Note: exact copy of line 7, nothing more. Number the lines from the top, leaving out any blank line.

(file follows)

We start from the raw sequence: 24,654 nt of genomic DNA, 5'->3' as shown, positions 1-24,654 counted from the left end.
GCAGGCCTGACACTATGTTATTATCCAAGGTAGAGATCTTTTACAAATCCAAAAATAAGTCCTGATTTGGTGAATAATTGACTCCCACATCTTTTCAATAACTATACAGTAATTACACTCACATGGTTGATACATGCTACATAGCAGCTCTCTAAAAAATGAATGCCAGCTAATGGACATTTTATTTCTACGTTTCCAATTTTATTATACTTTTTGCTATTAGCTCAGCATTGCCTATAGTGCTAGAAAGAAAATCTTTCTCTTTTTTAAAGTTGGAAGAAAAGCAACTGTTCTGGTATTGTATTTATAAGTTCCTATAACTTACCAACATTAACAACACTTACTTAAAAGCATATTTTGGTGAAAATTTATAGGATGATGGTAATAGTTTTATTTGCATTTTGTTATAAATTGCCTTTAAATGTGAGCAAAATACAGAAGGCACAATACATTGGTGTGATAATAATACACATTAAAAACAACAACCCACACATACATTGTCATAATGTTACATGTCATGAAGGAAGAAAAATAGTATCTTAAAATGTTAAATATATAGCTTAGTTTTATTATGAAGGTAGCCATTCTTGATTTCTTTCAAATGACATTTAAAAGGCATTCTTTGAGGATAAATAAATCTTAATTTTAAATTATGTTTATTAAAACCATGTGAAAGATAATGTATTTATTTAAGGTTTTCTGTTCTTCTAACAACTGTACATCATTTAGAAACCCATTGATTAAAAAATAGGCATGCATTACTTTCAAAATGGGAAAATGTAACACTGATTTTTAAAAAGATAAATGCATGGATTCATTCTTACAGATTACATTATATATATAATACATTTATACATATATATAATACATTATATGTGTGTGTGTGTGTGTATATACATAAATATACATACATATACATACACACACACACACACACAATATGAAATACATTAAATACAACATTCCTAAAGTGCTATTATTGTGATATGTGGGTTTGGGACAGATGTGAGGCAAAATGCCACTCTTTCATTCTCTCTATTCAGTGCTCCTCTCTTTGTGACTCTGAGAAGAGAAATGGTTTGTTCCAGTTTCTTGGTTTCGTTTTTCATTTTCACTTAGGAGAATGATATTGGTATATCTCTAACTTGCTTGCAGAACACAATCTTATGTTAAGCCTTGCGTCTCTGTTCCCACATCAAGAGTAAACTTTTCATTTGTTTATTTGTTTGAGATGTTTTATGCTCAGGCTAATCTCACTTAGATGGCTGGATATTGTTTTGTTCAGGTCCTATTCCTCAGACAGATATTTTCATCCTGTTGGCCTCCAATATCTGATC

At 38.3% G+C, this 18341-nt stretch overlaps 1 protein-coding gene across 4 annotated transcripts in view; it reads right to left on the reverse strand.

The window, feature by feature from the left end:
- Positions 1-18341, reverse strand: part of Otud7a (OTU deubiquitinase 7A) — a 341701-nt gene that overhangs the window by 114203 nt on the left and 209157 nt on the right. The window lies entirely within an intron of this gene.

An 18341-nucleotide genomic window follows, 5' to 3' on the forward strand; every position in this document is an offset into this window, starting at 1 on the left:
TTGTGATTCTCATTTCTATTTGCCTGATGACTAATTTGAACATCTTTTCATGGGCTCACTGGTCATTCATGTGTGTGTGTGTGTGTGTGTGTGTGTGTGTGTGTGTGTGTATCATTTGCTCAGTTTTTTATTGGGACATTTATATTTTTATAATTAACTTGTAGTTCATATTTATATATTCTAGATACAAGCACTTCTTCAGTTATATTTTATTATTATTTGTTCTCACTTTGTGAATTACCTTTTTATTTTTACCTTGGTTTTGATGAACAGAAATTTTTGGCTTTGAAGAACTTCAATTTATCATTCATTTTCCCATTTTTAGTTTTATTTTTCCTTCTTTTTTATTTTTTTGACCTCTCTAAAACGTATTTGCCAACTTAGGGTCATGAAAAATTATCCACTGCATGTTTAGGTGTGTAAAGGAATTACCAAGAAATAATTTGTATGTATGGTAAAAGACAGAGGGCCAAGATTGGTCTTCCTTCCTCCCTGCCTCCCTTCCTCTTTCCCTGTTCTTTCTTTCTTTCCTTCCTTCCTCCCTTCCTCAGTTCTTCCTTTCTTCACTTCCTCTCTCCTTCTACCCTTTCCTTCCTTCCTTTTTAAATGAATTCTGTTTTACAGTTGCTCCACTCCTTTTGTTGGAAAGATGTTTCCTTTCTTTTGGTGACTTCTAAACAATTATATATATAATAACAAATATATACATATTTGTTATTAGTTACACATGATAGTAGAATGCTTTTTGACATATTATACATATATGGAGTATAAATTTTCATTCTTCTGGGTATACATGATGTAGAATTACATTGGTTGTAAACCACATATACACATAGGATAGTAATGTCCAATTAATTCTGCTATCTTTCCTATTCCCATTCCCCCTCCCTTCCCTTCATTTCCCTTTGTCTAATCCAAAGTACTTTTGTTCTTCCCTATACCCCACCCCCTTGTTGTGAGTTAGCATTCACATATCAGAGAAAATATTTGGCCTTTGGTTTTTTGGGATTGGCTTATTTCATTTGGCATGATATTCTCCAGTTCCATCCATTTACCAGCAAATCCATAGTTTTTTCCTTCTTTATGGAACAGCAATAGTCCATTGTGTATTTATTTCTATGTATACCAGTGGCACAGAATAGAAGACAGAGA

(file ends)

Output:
TTGTGATTCTCATTTCTATTTGCCTGATGACTAATTTGAACATCTTTTCATGGGCTCACTGGTCATTCATGTGTGTGTGTGTGTGTGTGTGTGTGTGTGTGTGTGTGTGTATCATTTGCTCAGTTTTTTATTGGGACATTTATATTTTTATAATTAACTTGTAGTTCATATTTATATATTCTAGATACAAGCACTTCTTCAGTTATATTTTATTATTATTTGTTCTCACTTTGTGAATTACCTTTTTATTTTTACCTTGGTTTTGATGAACAGAAATTTTTGGCTTTGAAGAACTTCAATTTATCATTCATTTTCCCATTTTTAGTTTTATTTTTCCTTCTTTTTTATTTTTTTGACCTCTCTAAAACGTATTTGCCAACTTAGGGTCATGAAAAATTATCCACTGCATGTTTAGGTGTGTAAAGGAATTACCAAGAAATAATTTGTATGTATGGTAAAAGACAGAGGGCCAAGATTGGTCTTCCTTCCTCCCTGCCTCCCTTCCTCTTTCCCTGTTCTTTCTTTCTTTCCTTCCTTCCTCCCTTCCTCAGTTCTTCCTTTCTTCACTTCCTCTCTCCTTCTACCCTTTCCTTCCTTCCTTTTTAAATGAATTCTGTTTTACAGTTGCTCCACTCCTTTTGTTGGAAAGATGTTTCCTTTCTTTTGGTGACTTCTAAACAATTATATATATAATAACAAATATATACATATTTGTTATTAGTTACACATGATAGTAGAATGCTTTTTGACATATTATACATATATGGAGTATAAATTTTCATTCTTCTGGGTATACATGATGTAGAATTACATTGGTTGTAAACCACATATACACATAGGATAGTAATGTCCAATTAATTCTGCTATCTTTCCTATTCCCATTCCCCCTCCCTTCCCTTCATTTCCCTTTGTCTAATCCAAAGTACTTTTGTTCTTCCCTATACCCCACCCCCTTGTTGTGAGTTAGCATTCACATATCAGAGAAAATATTTGGCCTTTGGTTTTTTGGGATTGGCTTATTTCATTTGGCATGATATTCTCCAGTTCCATCCATTTACCAGCAAATCCATAGTTTTTTCCTTCTTTATGGAACAGCAATAGTCCATTGTGTATTTATTTCTATGTATACCAGTGGCACAGAATAGAAGACAGAGA